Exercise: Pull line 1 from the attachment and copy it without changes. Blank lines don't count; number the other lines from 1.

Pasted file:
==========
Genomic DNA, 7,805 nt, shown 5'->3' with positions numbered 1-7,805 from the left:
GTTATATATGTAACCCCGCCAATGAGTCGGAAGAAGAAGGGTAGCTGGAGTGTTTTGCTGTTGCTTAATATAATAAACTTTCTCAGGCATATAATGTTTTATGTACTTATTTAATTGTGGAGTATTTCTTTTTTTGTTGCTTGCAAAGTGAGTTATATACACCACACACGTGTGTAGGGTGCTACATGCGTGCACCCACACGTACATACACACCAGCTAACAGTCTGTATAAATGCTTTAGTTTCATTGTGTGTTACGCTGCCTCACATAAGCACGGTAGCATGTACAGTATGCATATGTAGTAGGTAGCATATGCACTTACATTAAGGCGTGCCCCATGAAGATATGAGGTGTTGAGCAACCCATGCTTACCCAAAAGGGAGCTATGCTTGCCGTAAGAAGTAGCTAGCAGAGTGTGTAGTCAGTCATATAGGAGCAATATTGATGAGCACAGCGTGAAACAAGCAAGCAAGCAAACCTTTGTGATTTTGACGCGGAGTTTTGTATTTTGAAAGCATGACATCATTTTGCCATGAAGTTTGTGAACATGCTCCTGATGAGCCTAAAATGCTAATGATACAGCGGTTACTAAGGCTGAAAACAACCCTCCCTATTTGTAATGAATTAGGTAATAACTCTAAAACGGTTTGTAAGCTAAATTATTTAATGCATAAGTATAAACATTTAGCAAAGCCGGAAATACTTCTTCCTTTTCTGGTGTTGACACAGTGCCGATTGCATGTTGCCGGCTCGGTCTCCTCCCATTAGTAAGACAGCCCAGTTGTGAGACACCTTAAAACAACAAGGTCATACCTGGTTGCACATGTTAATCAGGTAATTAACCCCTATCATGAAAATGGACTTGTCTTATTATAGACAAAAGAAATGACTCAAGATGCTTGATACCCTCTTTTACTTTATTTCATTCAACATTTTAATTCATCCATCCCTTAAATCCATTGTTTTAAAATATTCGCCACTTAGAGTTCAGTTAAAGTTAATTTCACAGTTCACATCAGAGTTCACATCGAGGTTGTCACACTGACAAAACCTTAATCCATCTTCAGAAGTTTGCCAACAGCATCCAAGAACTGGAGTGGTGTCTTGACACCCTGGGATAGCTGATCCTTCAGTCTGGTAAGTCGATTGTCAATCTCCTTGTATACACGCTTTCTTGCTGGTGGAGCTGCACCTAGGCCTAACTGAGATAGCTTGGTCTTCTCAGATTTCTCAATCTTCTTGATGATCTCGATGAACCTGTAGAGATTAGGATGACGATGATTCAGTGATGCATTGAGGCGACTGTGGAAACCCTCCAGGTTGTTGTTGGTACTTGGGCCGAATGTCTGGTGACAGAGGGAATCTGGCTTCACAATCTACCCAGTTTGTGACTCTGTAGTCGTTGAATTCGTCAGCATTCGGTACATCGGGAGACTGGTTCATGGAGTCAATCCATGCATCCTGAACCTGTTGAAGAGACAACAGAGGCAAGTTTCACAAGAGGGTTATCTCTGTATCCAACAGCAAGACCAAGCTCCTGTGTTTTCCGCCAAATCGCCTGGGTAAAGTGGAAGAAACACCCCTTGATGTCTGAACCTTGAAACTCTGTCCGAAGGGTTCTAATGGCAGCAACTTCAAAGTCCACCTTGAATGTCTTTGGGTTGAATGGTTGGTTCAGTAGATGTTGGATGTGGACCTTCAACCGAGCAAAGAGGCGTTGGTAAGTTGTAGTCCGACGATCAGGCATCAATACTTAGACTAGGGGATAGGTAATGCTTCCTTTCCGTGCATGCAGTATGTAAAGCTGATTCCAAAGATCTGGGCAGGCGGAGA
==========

Genomic DNA, 7,805 nt, shown 5'->3' with positions numbered 1-7,805 from the left: